Jason R Hamill

Jason R Hamill

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U.S. Army
BAGHDAD, IRAQ 11/26/2006

Friends who knew Jason R. Hamill since elementary school said he would do just about anything to make his friends laugh. One New Year’s Eve, when it was only about 10 degrees outside, Paul DeCoster offered Hamill $25 to jump into a lake.

He did it, even though he was shivering all night. DeCoster said he and his friends told him they would have offered him more money. He said, ‘That’s OK, I would’ve done it for free,’ DeCoster said. That’s the kind of guy he was.

Hamill, 31, of New Haven, Conn., was killed Nov. 26 by a roadside bomb in Baghdad. He graduated from the University of Connecticut with a degree in economics in 1998 and was assigned to Fort Hood.

Hamill, one of a set of fraternal triplets that includes a brother, Jeffrey, and a sister, Stephanie. When Hamill was younger, he and Jeffrey would switch classes and try to fool the teachers. In high school, Hamill played the drums and wrestled.

If you ever needed him, he was the first guy there, without question, said friend Jon Stadler. He would always make everyone feel they were very important to him.

Army Captain Jason R. Hamill 31, of Killeen, Texas, was killed Nov. 26, 2006 while serving in Iraq.

He was born Jan. 5, 1975 in New Haven to Richard and Sharon Norton Hamill. Jason grew up in Salem and graduated from the University of Connecticut before joining the Army in 1998.

He married Karen Nixon on July 30, 2005 in Rockwall, Texas and was stationed at Fort Hood, Texas before being deployed to Iraq in December 2005.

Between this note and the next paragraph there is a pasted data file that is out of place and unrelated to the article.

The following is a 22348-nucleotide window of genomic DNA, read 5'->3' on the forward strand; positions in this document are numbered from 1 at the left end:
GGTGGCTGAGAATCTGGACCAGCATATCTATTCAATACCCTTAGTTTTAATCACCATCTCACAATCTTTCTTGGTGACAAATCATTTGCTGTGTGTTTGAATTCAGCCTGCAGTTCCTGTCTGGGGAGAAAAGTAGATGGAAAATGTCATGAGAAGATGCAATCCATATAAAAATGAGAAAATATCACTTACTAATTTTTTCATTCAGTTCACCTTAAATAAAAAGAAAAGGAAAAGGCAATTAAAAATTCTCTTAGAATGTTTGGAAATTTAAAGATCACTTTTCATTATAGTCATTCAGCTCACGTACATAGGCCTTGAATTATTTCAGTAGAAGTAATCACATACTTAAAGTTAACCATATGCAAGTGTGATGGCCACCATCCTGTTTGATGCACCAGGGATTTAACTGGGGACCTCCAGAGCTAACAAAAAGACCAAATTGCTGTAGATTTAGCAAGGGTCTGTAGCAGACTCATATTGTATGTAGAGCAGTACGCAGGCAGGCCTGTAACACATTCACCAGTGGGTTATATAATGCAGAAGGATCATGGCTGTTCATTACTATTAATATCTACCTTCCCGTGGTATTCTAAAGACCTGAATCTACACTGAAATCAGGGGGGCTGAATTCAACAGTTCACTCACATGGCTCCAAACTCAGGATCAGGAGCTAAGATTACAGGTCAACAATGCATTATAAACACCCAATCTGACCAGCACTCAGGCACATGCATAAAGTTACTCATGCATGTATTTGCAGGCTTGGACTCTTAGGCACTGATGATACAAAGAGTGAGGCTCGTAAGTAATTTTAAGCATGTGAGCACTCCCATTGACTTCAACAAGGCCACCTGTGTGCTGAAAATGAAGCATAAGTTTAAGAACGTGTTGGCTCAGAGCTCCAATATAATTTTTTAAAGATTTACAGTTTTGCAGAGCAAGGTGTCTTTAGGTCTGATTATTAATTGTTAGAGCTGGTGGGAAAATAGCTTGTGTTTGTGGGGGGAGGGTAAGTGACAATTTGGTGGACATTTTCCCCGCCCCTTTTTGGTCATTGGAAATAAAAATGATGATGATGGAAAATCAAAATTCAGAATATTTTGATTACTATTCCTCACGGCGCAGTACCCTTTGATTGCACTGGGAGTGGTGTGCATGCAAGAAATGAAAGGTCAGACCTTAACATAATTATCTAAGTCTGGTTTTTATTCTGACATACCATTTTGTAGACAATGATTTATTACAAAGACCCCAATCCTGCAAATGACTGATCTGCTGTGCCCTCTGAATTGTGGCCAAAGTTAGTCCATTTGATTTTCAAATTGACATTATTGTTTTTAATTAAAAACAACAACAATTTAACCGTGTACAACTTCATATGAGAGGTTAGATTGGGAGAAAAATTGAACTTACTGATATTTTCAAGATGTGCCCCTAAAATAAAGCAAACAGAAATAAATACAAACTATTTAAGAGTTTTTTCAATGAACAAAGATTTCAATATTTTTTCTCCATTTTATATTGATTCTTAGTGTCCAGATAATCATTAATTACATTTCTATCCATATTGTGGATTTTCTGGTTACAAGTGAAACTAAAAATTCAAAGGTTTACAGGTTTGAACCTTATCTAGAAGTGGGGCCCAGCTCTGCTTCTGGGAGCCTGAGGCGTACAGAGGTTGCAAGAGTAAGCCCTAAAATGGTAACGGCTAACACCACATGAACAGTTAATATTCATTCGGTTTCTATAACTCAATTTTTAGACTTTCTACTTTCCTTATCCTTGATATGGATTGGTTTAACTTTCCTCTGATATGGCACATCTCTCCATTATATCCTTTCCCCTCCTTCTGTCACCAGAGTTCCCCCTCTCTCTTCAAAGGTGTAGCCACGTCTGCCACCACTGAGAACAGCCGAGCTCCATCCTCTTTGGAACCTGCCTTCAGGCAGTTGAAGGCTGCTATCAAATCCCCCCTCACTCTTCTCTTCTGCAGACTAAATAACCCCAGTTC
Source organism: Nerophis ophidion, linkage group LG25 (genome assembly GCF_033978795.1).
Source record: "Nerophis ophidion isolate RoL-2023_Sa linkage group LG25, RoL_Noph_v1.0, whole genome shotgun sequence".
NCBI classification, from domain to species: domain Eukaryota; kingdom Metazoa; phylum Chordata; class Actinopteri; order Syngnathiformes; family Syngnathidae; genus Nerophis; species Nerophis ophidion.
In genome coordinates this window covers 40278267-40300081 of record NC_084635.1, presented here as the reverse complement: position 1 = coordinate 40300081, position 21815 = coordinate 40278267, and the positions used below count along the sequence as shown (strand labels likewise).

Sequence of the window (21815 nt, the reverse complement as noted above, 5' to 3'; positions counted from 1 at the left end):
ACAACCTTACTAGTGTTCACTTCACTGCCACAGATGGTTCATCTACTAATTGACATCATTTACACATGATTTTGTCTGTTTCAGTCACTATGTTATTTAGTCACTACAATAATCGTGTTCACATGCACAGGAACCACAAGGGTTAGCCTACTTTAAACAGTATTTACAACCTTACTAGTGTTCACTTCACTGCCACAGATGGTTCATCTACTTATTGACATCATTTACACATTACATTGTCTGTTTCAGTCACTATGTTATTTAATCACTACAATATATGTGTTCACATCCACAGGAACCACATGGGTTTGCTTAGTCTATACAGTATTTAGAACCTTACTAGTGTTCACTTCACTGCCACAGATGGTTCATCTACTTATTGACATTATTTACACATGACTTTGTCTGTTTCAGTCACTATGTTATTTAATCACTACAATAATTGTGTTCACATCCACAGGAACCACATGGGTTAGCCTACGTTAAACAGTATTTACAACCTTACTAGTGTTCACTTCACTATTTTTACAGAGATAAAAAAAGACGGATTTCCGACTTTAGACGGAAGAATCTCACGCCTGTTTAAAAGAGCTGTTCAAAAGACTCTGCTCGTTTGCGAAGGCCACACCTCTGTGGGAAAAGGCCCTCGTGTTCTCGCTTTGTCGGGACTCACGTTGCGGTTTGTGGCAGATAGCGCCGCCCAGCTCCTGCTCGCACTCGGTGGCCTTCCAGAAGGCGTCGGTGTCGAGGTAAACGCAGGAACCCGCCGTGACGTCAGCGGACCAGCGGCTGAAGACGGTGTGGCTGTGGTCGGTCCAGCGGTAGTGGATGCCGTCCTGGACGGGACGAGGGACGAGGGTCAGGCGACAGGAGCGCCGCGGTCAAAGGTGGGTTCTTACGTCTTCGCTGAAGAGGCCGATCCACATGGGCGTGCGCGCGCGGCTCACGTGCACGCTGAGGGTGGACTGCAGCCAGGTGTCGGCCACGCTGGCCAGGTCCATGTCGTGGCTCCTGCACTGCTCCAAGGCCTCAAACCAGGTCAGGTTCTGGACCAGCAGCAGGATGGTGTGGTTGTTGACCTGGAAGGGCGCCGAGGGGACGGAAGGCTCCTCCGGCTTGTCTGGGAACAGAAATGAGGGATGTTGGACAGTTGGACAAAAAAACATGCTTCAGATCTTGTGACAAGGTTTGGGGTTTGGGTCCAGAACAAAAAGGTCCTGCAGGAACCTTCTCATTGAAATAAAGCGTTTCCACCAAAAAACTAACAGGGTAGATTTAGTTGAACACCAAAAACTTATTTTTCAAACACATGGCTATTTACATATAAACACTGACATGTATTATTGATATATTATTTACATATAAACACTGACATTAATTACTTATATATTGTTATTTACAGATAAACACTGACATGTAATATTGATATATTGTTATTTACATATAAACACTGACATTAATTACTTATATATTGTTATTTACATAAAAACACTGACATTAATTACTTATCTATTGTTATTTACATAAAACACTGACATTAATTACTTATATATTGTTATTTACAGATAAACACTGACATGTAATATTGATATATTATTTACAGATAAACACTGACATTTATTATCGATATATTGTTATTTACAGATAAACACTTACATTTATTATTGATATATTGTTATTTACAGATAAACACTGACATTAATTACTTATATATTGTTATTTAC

Survivors include his wife, Karen, of Texas; parents, Richard and Sharon Hamill, of Salem; a brother, Jeffrey Hamill, of Providence, R.I.; sisters, Stephanie de Lancastre and husband, Alexandre, of New Haven and Tonya Taday and husband, Alexander, of Manassas, Va.; and two nephews.

Jason’s portrait is also located on Poster 2


One Response to “Jason R Hamill”
  1. Dave Lefebvre says:

    Jason (Jay) and I served in the same battalion in Germany (and Kosovo) for three years then we were at Ft. Leonard Wood together. He went on to take my place in Afghanistan training the Afghan soldiers. Wow…so many stories about Jay! The most appropriate one to share on this website was when we went on a canoe trip on a hot day in Missouri. We were all dressed swim trunks and tennis shoes–not Jay though. He showed up in jeans and big heavy work boots and a flannel shirt. He must have been miserably hot and uncomfortable but didn’t show it (“What? How was I supposed to know what to wear on a canoe trip?”) As funny as he was, he was sure tough and never complained about anything.

    Miss you, Jay!

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